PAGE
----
November 11, 2014
The Value of an Independent Director on a Board
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There has recently been a healthy trend to include more “independent” directors on company boards. Wall Street reforms kicked off an awareness of the need for improved corporate governance. The subsequent trend and has lead to boards looking for, and recruiting more ”independent” directors – directors who are not affiliated with any particular shareholder group, and who bring significant board, industry and management experience. This trend has resulted in boards having considerably improved quality and effectiveness, as measured by various industry reports.
Having spent the last 30 years serving on many high-tech boards, both public and private, and with 35 years of experience as a CEO, I’d like to talk more about the real benefits of having a professional, independent director on a board. I’ve seen it from both sides.
First, there is the key aspect of corporate governance. Independent directors, particularly those who have extensive board experience and ongoing board education, can spot the key legal and governance issues early. They can provide the stimulus for the required debate and due diligence that should accompany any meaningful board topic. Too often, issues are ”presumed” to be good for the company, do not get a healthy debate, and are passed by a quick show of hands. A meaningful debate, even when there is a unanimous desire to approve the issue, can protect against board liability further down the road. Put another way, a thoughtful discussion on any issue provides legal coverage that is absent if items are just quickly pushed through the board with little or no debate.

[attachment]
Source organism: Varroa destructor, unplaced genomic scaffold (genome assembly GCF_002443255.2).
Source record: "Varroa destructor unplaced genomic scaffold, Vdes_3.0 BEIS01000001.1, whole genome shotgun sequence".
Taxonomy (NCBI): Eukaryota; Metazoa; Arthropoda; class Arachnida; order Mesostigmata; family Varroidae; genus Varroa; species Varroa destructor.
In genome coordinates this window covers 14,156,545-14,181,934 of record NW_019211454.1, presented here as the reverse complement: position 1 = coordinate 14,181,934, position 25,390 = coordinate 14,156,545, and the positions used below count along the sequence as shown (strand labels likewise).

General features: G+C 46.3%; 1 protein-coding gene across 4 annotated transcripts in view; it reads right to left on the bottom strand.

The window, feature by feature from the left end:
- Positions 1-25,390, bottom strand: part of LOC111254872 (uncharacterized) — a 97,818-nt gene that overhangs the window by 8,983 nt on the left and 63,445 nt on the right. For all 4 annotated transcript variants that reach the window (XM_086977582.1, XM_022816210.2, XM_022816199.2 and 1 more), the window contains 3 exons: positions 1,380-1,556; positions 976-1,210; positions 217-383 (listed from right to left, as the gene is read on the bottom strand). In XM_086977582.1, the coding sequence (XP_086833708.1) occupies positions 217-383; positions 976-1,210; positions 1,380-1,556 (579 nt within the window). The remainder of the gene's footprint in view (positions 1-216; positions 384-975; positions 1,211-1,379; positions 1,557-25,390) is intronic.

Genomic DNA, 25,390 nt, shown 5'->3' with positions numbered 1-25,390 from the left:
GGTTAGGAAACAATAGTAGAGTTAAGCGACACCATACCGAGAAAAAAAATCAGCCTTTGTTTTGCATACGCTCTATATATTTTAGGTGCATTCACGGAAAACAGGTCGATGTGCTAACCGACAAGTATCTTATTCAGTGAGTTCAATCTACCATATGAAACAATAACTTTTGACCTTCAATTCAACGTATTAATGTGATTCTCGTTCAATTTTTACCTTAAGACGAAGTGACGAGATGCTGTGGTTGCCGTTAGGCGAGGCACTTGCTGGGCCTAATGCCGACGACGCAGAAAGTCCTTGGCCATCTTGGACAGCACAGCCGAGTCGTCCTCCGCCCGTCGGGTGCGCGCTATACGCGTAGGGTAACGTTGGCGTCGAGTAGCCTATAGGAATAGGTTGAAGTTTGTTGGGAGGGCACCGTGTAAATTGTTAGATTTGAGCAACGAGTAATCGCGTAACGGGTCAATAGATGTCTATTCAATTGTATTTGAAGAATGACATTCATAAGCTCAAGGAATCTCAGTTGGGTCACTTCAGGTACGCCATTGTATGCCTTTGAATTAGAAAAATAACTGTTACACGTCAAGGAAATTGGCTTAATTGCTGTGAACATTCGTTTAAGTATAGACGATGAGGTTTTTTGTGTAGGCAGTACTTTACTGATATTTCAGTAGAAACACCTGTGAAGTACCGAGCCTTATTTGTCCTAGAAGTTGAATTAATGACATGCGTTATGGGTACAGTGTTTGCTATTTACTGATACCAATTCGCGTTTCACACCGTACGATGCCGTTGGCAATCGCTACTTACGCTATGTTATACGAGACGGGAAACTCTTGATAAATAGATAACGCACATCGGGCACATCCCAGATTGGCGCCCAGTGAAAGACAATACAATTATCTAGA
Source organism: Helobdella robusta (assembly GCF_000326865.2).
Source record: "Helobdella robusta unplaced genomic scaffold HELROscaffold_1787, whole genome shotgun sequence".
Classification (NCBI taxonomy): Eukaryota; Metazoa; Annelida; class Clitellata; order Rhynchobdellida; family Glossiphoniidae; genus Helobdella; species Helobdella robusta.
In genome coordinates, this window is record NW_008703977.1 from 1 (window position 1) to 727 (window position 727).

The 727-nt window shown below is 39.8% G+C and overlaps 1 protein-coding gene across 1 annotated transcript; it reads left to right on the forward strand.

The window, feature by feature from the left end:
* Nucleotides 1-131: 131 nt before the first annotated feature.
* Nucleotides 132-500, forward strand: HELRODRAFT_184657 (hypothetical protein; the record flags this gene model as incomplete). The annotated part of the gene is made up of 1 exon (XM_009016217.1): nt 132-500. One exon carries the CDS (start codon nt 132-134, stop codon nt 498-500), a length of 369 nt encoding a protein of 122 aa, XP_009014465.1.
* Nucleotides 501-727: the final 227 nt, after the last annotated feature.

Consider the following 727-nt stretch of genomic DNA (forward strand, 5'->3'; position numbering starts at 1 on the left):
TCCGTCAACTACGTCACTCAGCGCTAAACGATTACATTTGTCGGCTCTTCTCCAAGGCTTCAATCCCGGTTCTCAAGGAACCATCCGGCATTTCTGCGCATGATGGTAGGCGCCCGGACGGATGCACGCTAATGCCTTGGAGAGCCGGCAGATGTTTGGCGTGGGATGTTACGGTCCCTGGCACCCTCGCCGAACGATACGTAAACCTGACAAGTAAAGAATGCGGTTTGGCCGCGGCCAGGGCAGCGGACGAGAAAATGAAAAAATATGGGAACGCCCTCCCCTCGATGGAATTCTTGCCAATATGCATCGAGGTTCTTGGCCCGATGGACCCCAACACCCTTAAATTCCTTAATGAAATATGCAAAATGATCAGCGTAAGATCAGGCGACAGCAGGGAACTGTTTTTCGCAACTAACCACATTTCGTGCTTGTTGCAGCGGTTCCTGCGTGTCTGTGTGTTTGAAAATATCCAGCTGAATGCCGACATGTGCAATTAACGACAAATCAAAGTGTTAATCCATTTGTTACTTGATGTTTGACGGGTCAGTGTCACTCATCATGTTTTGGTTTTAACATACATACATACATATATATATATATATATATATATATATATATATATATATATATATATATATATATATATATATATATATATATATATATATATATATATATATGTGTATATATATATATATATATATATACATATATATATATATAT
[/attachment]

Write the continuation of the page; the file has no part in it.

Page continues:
Then, there is industry knowledge and management experience. Independent board members can bring both industry knowledge and management experience to a board that otherwise features investors and shareholders who, while excellent at investing, may not have the management experience or specific industry knowledge to challenge management’s assumptions. This can be particularly important when discussions with management require a second opinion on key operational points, including executive compensation.
Next, factor in the benefit of an unbiased opinion. Independent board members can and should present opinions that are not tied to the interests of management or any shareholder group They can also bring views that may be politically difficult for other directors to discuss, given ties to shareholder groups or management.
Finally, there’s the huge benefit of constructive mediation. Too often, there are different and conflicting interests around the boardroom table. A good independent director can and should be a powerful force for mediation, brokering compromises between shareholder groups, and resolving the different views between management and the board that inevitable occur. The result is a board that can make progress without acrimony.
In conclusion, both public and private boards can benefit from experienced independent directors. Such directors should have extensive management experience, significant board experience, and ideally have participated in ongoing board education programs. Equally important are people skills and “chemistry” – a good independent director should have a professional demeanor and, at the same time, have the personality to be able to build positive business relationships with other board members and management.
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